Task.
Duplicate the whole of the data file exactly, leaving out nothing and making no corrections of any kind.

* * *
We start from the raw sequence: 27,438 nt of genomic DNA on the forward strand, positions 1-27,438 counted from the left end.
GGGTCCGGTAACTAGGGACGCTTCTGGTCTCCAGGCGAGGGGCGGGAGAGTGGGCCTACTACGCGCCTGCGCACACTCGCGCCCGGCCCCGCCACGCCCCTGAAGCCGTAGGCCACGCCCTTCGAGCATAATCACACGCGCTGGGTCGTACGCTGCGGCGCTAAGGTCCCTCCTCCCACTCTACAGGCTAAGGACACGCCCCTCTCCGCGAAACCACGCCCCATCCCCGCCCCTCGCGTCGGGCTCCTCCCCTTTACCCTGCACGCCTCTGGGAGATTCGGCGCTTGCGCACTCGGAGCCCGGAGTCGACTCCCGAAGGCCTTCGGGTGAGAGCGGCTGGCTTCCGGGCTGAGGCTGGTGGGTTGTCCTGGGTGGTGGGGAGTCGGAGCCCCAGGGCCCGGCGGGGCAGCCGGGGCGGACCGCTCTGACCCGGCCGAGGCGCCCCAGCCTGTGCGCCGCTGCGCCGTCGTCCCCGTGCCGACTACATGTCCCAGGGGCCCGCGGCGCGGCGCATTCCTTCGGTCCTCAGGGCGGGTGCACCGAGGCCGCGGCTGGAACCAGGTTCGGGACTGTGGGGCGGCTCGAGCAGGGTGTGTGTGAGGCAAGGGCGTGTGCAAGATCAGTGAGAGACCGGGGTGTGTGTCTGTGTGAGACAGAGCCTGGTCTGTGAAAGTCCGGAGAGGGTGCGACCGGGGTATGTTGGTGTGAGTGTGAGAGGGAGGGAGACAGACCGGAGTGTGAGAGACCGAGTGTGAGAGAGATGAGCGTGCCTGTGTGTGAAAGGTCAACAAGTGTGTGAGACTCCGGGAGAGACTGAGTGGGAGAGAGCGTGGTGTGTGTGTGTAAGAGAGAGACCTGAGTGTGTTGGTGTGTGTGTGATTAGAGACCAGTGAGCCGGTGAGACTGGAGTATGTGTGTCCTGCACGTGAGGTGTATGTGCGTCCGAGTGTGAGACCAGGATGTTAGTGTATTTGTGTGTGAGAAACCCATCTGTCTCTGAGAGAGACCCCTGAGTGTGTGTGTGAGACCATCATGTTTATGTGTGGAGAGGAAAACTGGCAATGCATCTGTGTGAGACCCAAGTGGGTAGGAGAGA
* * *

We start from the raw sequence: 27,438 nt of genomic DNA on the forward strand, positions 1-27,438 counted from the left end.
GGGTCCGGTAACTAGGGACGCTTCTGGTCTCCAGGCGAGGGGCGGGAGAGTGGGCCTACTACGCGCCTGCGCACACTCGCGCCCGGCCCCGCCACGCCCCTGAAGCCGTAGGCCACGCCCTTCGAGCATAATCACACGCGCTGGGTCGTACGCTGCGGCGCTAAGGTCCCTCCTCCCACTCTACAGGCTAAGGACACGCCCCTCTCCGCGAAACCACGCCCCATCCCCGCCCCTCGCGTCGGGCTCCTCCCCTTTACCCTGCACGCCTCTGGGAGATTCGGCGCTTGCGCACTCGGAGCCCGGAGTCGACTCCCGAAGGCCTTCGGGTGAGAGCGGCTGGCTTCCGGGCTGAGGCTGGTGGGTTGTCCTGGGTGGTGGGGAGTCGGAGCCCCAGGGCCCGGCGGGGCAGCCGGGGCGGACCGCTCTGACCCGGCCGAGGCGCCCCAGCCTGTGCGCCGCTGCGCCGTCGTCCCCGTGCCGACTACATGTCCCAGGGGCCCGCGGCGCGGCGCATTCCTTCGGTCCTCAGGGCGGGTGCACCGAGGCCGCGGCTGGAACCAGGTTCGGGACTGTGGGGCGGCTCGAGCAGGGTGTGTGTGAGGCAAGGGCGTGTGCAAGATCAGTGAGAGACCGGGGTGTGTGTCTGTGTGAGACAGAGCCTGGTCTGTGAAAGTCCGGAGAGGGTGCGACCGGGGTATGTTGGTGTGAGTGTGAGAGGGAGGGAGACAGACCGGAGTGTGAGAGACCGAGTGTGAGAGAGATGAGCGTGCCTGTGTGTGAAAGGTCAACAAGTGTGTGAGACTCCGGGAGAGACTGAGTGGGAGAGAGCGTGGTGTGTGTGTGTAAGAGAGAGACCTGAGTGTGTTGGTGTGTGTGTGATTAGAGACCAGTGAGCCGGTGAGACTGGAGTATGTGTGTCCTGCACGTGAGGTGTATGTGCGTCCGAGTGTGAGACCAGGATGTTAGTGTATTTGTGTGTGAGAAACCCATCTGTCTCTGAGAGAGACCCCTGAGTGTGTGTGTGAGACCATCATGTTTATGTGTGGAGAGGAAAACTGGCAATGCATCTGTGTGAGACCCAAGTGGGTAGGAGAGA